In his deposition (read in full here), Thicke soon gets more specific:
“Q: Were you present during the creation of ‘Blurred Lines’?
Thicke: I was present. Obviously, I sang it. I had to be there.
Q: When the rhythm track was being created, were you there with Pharrell?
Thicke: To be honest, that’s the only part where — I was high on Vicodin and alcohol when I showed up at the studio. So my recollection is when we made the song, I thought I wanted — I — I wanted to be more involved than I actually was by the time, nine months later, it became a huge hit and I wanted credit. So I started kind of convincing myself that I was a little more part of it than I was and I — because I didn’t want him — I wanted some credit for this big hit. But the reality is, is that Pharrell had the beat and he wrote almost every single part of the song.”
Thicke says he was just “lucky enough to be in the room” when Williams wrote the song. Afterward, he gave interviews to outlets like Billboard where he repeated the false origin story surrounding “Blurred Lines” because he says he “thought it would help sell records.” But he also states he hardly remembers his specific media comments because he “had a drug and alcohol problem for the year” and “didn’t do a sober interview.” In fact, when he appeared on Oprah Winfrey‘s show with his young son and talked about how weird it was to be in the midst of a legal battle with the family of a legendary soul singer who “inspires almost half of my music,” Thicke admits he was drunk and taking Norco — “which is like two Vicodin in one pill,” he says.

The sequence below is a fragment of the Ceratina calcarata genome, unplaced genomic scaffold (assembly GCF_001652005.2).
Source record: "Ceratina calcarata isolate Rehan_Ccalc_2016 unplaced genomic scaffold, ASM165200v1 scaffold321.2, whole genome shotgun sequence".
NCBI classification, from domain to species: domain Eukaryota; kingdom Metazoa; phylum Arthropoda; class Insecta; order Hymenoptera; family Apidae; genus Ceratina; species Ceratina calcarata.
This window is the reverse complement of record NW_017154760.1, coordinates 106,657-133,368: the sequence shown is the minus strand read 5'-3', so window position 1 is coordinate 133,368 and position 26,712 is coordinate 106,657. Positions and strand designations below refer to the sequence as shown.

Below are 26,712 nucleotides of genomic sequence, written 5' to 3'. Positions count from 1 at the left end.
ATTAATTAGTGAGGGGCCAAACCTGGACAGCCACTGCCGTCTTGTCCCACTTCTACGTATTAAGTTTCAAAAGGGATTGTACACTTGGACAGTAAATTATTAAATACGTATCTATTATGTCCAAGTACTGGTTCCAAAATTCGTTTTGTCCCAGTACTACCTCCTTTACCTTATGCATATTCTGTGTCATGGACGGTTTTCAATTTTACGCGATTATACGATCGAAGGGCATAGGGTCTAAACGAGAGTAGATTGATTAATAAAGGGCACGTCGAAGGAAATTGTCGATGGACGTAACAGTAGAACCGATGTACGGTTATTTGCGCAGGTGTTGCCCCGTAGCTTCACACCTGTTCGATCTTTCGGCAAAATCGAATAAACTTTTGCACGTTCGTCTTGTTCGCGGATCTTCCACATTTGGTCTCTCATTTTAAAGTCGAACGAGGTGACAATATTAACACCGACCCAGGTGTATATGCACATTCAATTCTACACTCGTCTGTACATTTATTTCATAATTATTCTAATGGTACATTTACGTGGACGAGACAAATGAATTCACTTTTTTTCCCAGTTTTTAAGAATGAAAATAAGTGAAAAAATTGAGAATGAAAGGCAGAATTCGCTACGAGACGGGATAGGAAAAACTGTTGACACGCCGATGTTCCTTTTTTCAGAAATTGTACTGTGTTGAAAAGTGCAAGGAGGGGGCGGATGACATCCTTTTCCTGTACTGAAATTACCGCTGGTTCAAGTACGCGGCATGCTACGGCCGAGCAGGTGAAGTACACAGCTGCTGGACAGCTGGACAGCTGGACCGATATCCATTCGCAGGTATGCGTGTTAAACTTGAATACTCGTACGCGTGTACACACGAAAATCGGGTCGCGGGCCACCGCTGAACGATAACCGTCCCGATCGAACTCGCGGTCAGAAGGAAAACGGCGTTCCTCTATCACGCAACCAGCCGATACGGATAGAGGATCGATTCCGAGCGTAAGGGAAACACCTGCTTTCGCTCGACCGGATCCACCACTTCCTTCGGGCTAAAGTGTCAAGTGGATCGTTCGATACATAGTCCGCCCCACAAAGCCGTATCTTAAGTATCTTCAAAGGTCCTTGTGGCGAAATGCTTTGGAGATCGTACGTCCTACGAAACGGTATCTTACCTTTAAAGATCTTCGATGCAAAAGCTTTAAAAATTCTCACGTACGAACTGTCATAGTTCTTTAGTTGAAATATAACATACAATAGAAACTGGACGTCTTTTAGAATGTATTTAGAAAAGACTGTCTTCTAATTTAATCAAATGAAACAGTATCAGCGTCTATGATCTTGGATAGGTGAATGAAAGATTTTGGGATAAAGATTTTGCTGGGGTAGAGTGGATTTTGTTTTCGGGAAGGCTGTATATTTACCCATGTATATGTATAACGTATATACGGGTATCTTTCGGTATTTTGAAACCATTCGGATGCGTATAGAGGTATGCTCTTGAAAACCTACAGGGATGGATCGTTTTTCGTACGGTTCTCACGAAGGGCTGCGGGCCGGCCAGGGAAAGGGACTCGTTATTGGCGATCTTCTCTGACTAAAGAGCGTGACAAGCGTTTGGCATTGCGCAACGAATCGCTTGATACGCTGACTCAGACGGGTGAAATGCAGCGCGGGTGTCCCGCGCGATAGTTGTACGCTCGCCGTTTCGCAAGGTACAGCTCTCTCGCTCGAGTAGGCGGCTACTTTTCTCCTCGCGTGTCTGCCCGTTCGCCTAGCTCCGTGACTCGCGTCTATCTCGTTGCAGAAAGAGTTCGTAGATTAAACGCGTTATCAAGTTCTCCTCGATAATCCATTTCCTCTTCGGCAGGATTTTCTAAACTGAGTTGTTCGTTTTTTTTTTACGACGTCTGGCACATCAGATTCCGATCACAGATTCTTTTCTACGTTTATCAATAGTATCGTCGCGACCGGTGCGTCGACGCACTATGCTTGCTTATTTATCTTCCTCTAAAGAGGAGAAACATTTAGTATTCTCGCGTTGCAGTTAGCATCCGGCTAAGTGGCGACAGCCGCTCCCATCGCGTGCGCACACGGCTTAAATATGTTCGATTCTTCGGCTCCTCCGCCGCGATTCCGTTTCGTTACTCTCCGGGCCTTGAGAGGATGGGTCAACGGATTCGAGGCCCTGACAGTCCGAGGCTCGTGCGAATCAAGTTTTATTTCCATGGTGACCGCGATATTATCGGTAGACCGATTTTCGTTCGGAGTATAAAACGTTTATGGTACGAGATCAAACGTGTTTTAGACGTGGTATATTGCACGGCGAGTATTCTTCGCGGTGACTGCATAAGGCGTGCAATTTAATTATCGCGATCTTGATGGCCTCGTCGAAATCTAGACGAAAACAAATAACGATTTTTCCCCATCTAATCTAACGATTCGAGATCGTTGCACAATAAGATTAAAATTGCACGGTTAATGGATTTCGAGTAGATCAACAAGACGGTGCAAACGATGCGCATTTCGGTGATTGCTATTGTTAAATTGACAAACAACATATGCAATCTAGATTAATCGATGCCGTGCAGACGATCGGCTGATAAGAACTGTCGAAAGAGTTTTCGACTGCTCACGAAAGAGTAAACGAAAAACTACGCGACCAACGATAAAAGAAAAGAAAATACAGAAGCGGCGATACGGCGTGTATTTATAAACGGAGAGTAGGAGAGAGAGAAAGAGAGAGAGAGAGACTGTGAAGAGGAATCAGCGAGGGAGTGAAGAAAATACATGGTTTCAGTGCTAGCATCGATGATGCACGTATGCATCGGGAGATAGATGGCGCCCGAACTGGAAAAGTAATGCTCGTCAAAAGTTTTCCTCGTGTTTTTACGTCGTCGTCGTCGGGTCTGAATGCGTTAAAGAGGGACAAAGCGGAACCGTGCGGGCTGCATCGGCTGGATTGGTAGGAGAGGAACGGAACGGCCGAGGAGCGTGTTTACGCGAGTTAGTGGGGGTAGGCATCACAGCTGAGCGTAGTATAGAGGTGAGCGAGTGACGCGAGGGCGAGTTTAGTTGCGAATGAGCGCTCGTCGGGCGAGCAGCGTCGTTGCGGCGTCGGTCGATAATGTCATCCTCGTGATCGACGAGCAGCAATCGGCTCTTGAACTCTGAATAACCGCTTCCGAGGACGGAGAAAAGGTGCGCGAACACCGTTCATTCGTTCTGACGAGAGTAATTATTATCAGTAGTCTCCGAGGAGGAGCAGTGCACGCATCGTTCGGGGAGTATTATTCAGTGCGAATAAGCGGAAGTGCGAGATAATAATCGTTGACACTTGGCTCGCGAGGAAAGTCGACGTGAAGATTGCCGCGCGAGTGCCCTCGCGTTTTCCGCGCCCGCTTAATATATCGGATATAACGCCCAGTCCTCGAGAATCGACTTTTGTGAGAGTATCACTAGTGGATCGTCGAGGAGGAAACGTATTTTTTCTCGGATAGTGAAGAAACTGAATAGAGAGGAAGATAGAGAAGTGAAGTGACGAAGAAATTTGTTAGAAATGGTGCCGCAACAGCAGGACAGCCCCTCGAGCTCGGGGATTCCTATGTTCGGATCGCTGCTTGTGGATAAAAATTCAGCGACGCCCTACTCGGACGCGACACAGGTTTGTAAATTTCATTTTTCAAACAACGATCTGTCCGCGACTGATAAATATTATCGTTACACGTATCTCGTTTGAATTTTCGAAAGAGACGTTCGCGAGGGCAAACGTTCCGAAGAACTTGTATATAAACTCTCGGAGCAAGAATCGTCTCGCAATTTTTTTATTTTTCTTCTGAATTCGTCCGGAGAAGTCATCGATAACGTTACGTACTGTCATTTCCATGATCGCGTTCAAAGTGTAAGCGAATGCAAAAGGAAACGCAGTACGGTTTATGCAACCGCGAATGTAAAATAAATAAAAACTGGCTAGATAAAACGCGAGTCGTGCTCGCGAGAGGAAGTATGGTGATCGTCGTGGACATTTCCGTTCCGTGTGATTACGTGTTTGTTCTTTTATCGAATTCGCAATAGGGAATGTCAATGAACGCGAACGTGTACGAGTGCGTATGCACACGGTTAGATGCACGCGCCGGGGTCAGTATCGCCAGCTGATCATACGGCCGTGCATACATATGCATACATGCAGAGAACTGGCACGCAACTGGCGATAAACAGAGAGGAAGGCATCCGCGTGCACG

The singer addresses his honesty (“I told my wife the truth. That’s why she left me.”) and after saying he’s been sober for many months, clarifies toward the end of the deposition that he’s given up Vicodin but not alcohol.
Despite having limited input into the creation of “Blurred Lines,” Thicke was given a co-writer credit, which he says entitles him to about 18-22 percent of publishing royalties. Why would Williams be so generous?
“This is what happens every day in our industry,” said Williams during his own deposition (read in full here). “You know, people are made to look like they have much more authorship in the situation than they actually do. So that’s where the embellishment comes in.”
Williams’ own testimony also got off to a belligerent start. At one point during the examination, Williams says he can read music, but then is shown a transcription of a song, and is asked to identify notes and durations. “I’m not comfortable,” Williams responds eight times as Busch presses to figure out whether he really can read music.
The producer is evasive in other ways. Asked whether Marvin Gaye has influenced him, Williams says, “He’s an Aries. I respect him.”
Williams says he didn’t go into the studio with the intention of making anything sound like Gaye. He takes the attorneys through his creative process and why the session on “Blurred Lines” was a bit different.
“When I work with a person, I think about three things,” he says. “I think about the energy that they’re coming with, but this wasn’t the case because [Thicke] wasn’t there yet. But usually, I think about the energy and what they come in with, like what’s on their mind, you know, argument with a girlfriend, email with the husband, politics, state of the world. People walk in with vibes. They walk in with feelings. This was not one of those days.”